…. but this heron, Pinnated Bittern was a real surprise. I have been searching for this bird since the 80’s and have drawn a blank across its huge Neotropical range. It was one of five write-ins on the trip, ie species that have never been recorded in Birdquest’s 30 years of running trips to Costa Rica. Three of these are species that have been added due to taxonomic revision (that is recorded before but not when they were considered full species) another was Wilson’s Phalarope, which was just a scarce migrant and the fifth was this bird – which just goes to show how thinly spread they are over their enormous range. Maybe not quite the bird of the trip but one of the contenders certainly.

 

Another Nicaraguan bird that just creeps over the border into Costa Rica is Nicaraguan Seedfinch. After some searching we found this huge-billed gem in a fallow field.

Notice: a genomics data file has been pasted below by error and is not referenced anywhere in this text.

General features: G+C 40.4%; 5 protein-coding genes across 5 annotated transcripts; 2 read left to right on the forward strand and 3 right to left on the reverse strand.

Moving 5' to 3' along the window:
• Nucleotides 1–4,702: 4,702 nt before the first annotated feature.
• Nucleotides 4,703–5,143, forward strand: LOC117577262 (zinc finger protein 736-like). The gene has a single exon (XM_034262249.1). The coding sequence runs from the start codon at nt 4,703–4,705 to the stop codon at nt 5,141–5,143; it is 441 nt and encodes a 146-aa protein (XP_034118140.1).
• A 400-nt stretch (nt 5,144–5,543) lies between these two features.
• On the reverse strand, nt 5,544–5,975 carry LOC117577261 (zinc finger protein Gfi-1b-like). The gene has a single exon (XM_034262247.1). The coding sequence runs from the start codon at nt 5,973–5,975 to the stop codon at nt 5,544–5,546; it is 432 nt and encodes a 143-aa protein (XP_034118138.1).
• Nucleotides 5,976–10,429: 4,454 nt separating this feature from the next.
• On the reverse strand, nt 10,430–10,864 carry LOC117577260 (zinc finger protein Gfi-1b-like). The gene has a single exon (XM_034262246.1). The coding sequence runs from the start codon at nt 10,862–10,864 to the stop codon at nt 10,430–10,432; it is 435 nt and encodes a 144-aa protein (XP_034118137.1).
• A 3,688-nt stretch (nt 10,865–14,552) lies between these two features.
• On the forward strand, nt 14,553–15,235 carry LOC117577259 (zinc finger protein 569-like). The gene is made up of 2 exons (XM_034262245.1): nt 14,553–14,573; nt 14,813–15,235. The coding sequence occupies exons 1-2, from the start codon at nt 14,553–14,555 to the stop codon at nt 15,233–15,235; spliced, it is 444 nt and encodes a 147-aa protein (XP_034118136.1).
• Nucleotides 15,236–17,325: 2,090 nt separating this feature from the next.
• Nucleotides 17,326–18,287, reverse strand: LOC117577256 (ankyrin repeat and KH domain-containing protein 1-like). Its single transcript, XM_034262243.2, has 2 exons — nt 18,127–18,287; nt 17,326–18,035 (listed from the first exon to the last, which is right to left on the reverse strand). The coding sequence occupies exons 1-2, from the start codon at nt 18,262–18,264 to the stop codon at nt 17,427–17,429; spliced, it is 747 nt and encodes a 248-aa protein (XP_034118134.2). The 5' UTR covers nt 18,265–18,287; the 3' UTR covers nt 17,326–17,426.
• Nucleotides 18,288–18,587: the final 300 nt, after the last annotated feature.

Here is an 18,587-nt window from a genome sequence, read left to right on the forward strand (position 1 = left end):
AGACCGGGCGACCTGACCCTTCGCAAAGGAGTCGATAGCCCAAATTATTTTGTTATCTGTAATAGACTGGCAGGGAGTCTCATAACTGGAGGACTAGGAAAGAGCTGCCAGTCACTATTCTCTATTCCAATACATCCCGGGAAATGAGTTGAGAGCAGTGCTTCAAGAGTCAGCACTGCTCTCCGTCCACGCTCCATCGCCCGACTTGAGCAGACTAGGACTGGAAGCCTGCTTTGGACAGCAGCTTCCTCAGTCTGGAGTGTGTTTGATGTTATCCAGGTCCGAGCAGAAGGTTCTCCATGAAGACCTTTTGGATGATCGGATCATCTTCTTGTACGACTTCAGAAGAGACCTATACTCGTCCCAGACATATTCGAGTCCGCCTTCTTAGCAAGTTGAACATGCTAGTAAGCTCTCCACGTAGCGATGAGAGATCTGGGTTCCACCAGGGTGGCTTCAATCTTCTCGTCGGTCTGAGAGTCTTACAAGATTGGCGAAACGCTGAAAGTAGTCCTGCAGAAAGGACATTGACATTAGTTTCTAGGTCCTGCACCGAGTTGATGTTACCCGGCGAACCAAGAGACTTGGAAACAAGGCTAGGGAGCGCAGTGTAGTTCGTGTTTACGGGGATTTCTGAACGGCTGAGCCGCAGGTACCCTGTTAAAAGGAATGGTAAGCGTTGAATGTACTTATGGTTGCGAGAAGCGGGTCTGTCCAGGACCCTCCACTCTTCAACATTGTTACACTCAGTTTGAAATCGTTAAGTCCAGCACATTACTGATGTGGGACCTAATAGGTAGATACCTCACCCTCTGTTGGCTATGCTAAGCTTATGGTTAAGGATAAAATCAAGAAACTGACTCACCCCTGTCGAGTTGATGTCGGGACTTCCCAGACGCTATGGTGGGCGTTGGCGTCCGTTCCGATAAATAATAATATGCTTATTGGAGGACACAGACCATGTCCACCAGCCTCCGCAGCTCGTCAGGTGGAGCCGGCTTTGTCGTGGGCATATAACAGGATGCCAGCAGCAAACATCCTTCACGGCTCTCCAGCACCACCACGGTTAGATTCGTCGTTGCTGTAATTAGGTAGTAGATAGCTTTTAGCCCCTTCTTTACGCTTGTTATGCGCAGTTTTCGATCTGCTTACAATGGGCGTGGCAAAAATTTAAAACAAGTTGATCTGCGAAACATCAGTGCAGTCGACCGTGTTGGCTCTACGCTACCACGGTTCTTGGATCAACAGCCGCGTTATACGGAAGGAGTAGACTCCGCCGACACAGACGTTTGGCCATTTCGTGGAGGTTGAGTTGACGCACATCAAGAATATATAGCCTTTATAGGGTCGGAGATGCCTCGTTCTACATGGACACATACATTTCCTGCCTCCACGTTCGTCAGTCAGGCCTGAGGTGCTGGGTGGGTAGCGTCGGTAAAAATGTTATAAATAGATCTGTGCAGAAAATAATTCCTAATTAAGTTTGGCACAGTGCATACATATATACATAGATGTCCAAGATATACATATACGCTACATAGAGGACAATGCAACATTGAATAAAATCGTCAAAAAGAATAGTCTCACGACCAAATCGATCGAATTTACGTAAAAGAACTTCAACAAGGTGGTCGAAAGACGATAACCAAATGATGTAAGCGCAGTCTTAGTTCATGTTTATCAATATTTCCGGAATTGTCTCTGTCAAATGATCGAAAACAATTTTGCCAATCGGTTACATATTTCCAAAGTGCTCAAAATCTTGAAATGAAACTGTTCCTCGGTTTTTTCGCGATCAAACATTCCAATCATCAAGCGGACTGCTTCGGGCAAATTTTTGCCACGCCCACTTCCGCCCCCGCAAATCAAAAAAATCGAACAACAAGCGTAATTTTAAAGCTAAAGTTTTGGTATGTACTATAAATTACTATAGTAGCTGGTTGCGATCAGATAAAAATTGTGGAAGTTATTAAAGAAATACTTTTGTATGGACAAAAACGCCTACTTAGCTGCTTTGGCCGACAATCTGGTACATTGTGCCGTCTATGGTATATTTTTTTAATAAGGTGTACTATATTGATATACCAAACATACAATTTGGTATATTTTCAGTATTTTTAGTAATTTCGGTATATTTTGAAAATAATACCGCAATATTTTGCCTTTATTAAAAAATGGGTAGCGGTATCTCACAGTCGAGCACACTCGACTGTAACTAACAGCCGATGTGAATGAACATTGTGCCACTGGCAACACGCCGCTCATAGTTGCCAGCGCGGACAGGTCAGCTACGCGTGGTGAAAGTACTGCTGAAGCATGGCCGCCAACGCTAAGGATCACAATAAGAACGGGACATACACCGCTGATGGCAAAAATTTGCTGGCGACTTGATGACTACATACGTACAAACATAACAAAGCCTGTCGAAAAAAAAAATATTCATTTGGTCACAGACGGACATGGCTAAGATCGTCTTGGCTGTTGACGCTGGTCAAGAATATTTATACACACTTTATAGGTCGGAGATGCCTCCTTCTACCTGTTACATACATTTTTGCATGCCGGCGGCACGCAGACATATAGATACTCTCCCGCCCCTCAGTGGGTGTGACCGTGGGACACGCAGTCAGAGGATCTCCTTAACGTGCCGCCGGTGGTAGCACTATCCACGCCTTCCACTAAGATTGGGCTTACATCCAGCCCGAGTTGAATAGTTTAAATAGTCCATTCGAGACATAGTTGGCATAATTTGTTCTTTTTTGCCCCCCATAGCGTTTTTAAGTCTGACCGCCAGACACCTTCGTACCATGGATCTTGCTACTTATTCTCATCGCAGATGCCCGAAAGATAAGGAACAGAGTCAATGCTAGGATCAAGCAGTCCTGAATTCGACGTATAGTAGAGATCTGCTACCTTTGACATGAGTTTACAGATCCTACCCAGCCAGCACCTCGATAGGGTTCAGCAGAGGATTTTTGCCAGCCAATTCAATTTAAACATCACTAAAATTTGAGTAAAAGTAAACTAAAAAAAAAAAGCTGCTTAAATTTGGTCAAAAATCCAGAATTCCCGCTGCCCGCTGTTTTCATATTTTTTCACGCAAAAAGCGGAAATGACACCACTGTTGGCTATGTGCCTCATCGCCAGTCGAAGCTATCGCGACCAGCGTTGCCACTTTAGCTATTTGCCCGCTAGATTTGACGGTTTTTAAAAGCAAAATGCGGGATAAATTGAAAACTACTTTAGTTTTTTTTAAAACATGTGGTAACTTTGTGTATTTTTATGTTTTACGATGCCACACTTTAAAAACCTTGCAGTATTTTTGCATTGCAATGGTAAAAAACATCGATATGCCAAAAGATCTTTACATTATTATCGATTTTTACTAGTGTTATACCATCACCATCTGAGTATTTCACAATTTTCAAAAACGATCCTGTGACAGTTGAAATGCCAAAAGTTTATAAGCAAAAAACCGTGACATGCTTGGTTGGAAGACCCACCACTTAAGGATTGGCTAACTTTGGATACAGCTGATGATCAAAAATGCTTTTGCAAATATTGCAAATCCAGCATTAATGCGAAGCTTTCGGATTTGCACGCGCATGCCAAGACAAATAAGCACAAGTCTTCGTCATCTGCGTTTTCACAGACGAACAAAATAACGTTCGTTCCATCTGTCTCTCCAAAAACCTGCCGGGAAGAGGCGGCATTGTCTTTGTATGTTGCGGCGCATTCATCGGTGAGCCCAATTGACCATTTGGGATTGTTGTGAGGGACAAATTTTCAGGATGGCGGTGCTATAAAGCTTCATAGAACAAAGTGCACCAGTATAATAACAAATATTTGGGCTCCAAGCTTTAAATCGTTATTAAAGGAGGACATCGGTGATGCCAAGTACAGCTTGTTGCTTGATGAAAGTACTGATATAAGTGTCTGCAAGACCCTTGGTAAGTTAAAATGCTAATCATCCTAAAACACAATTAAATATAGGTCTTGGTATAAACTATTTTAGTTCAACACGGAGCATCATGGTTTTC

Seedfinches don’t usually feature very high on birders want-lists but with a bill like that this qualifies as a ‘mega’.

 

Our final destination on this action packed day was a visit to a private reserve at La Fortuna. Grey-head Chachalacas were common and tame but we failed to score with the elusive Uniform Crake, (although we did hear it and it was probably glimpsed). Shame as a four crake day would have been something special.

 

Ominous clouds were gathering as we left and headed for the nearby Arenal Observatory Lodge.

 

At Arenal Observatory Lodge some of us went out owling after dinner and saw the magnificent Black-and-White Owl. I didn’t take any photos through. The point of telling you this is that this means I saw eight life birds today, unprecedented in my recent birding history – what a day!

 

Leave a Reply

Fill in your details below or click an icon to log in:

WordPress.com Logo

You are commenting using your WordPress.com account. Log Out / Change )

Twitter picture

You are commenting using your Twitter account. Log Out / Change )

Facebook photo

You are commenting using your Facebook account. Log Out / Change )

Google+ photo

You are commenting using your Google+ account. Log Out / Change )

Connecting to %s

%d bloggers like this: